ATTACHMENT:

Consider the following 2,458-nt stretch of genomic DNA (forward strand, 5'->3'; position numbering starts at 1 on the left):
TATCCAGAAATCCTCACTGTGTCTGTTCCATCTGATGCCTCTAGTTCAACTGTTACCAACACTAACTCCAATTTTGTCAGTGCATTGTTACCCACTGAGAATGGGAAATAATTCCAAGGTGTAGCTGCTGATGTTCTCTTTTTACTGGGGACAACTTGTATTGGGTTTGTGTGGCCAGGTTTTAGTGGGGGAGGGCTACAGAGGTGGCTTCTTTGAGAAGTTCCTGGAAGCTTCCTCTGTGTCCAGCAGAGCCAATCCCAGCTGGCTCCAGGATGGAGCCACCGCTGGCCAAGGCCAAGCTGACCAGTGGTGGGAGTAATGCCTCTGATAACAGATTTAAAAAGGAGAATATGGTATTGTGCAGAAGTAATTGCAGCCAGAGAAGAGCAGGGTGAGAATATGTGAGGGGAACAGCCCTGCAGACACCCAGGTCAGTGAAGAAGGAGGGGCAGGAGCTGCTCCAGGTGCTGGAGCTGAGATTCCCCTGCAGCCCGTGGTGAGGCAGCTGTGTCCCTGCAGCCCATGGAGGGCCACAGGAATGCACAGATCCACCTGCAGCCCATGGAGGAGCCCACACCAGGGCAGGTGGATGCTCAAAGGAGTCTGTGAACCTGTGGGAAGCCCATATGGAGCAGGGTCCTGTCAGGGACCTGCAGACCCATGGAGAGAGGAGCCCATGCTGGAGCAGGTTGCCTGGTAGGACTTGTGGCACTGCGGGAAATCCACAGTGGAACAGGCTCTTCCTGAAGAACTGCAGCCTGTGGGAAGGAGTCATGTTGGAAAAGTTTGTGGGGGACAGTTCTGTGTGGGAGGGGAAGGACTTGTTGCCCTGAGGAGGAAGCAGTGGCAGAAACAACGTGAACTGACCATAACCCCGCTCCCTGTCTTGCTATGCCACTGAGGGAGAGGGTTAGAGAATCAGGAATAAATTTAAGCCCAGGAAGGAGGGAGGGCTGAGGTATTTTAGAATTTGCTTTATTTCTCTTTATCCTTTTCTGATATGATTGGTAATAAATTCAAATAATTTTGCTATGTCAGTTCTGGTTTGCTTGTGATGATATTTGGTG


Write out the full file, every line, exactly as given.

Consider the following 2,458-nt stretch of genomic DNA (forward strand, 5'->3'; position numbering starts at 1 on the left):
TATCCAGAAATCCTCACTGTGTCTGTTCCATCTGATGCCTCTAGTTCAACTGTTACCAACACTAACTCCAATTTTGTCAGTGCATTGTTACCCACTGAGAATGGGAAATAATTCCAAGGTGTAGCTGCTGATGTTCTCTTTTTACTGGGGACAACTTGTATTGGGTTTGTGTGGCCAGGTTTTAGTGGGGGAGGGCTACAGAGGTGGCTTCTTTGAGAAGTTCCTGGAAGCTTCCTCTGTGTCCAGCAGAGCCAATCCCAGCTGGCTCCAGGATGGAGCCACCGCTGGCCAAGGCCAAGCTGACCAGTGGTGGGAGTAATGCCTCTGATAACAGATTTAAAAAGGAGAATATGGTATTGTGCAGAAGTAATTGCAGCCAGAGAAGAGCAGGGTGAGAATATGTGAGGGGAACAGCCCTGCAGACACCCAGGTCAGTGAAGAAGGAGGGGCAGGAGCTGCTCCAGGTGCTGGAGCTGAGATTCCCCTGCAGCCCGTGGTGAGGCAGCTGTGTCCCTGCAGCCCATGGAGGGCCACAGGAATGCACAGATCCACCTGCAGCCCATGGAGGAGCCCACACCAGGGCAGGTGGATGCTCAAAGGAGTCTGTGAACCTGTGGGAAGCCCATATGGAGCAGGGTCCTGTCAGGGACCTGCAGACCCATGGAGAGAGGAGCCCATGCTGGAGCAGGTTGCCTGGTAGGACTTGTGGCACTGCGGGAAATCCACAGTGGAACAGGCTCTTCCTGAAGAACTGCAGCCTGTGGGAAGGAGTCATGTTGGAAAAGTTTGTGGGGGACAGTTCTGTGTGGGAGGGGAAGGACTTGTTGCCCTGAGGAGGAAGCAGTGGCAGAAACAACGTGAACTGACCATAACCCCGCTCCCTGTCTTGCTATGCCACTGAGGGAGAGGGTTAGAGAATCAGGAATAAATTTAAGCCCAGGAAGGAGGGAGGGCTGAGGTATTTTAGAATTTGCTTTATTTCTCTTTATCCTTTTCTGATATGATTGGTAATAAATTCAAATAATTTTGCTATGTCAGTTCTGGTTTGCTTGTGATGATATTTGGTG